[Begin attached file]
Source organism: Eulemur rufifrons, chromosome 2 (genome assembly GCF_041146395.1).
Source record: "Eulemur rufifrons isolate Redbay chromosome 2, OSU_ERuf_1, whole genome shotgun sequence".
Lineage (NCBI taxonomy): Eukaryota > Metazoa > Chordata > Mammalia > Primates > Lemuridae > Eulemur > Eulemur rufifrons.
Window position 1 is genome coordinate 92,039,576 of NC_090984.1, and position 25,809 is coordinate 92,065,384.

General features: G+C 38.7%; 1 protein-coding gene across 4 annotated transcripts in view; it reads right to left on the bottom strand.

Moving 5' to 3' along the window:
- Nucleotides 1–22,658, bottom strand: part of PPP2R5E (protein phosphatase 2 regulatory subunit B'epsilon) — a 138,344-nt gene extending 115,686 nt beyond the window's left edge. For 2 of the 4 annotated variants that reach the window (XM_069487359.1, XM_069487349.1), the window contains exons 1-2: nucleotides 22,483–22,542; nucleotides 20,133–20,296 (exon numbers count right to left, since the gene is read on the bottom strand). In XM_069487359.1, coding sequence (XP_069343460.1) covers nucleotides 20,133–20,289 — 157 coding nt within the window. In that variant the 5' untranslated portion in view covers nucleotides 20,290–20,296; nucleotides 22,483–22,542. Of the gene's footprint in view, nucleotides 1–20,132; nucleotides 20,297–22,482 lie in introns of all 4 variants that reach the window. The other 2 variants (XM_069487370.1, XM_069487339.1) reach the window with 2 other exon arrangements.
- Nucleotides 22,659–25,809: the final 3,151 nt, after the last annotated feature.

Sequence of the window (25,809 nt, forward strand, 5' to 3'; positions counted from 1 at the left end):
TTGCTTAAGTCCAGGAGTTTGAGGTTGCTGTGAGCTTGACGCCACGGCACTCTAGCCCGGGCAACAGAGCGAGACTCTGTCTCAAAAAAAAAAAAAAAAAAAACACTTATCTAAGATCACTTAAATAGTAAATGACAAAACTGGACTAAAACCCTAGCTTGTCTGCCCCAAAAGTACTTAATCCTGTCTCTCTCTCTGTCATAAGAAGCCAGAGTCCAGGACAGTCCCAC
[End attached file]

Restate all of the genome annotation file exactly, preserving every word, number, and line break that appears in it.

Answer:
Source organism: Eulemur rufifrons, chromosome 2 (genome assembly GCF_041146395.1).
Source record: "Eulemur rufifrons isolate Redbay chromosome 2, OSU_ERuf_1, whole genome shotgun sequence".
Lineage (NCBI taxonomy): Eukaryota > Metazoa > Chordata > Mammalia > Primates > Lemuridae > Eulemur > Eulemur rufifrons.
Window position 1 is genome coordinate 92,039,576 of NC_090984.1, and position 25,809 is coordinate 92,065,384.

General features: G+C 38.7%; 1 protein-coding gene across 4 annotated transcripts in view; it reads right to left on the bottom strand.

Moving 5' to 3' along the window:
- Nucleotides 1–22,658, bottom strand: part of PPP2R5E (protein phosphatase 2 regulatory subunit B'epsilon) — a 138,344-nt gene extending 115,686 nt beyond the window's left edge. For 2 of the 4 annotated variants that reach the window (XM_069487359.1, XM_069487349.1), the window contains exons 1-2: nucleotides 22,483–22,542; nucleotides 20,133–20,296 (exon numbers count right to left, since the gene is read on the bottom strand). In XM_069487359.1, coding sequence (XP_069343460.1) covers nucleotides 20,133–20,289 — 157 coding nt within the window. In that variant the 5' untranslated portion in view covers nucleotides 20,290–20,296; nucleotides 22,483–22,542. Of the gene's footprint in view, nucleotides 1–20,132; nucleotides 20,297–22,482 lie in introns of all 4 variants that reach the window. The other 2 variants (XM_069487370.1, XM_069487339.1) reach the window with 2 other exon arrangements.
- Nucleotides 22,659–25,809: the final 3,151 nt, after the last annotated feature.

Sequence of the window (25,809 nt, forward strand, 5' to 3'; positions counted from 1 at the left end):
TTGCTTAAGTCCAGGAGTTTGAGGTTGCTGTGAGCTTGACGCCACGGCACTCTAGCCCGGGCAACAGAGCGAGACTCTGTCTCAAAAAAAAAAAAAAAAAAAACACTTATCTAAGATCACTTAAATAGTAAATGACAAAACTGGACTAAAACCCTAGCTTGTCTGCCCCAAAAGTACTTAATCCTGTCTCTCTCTCTGTCATAAGAAGCCAGAGTCCAGGACAGTCCCAC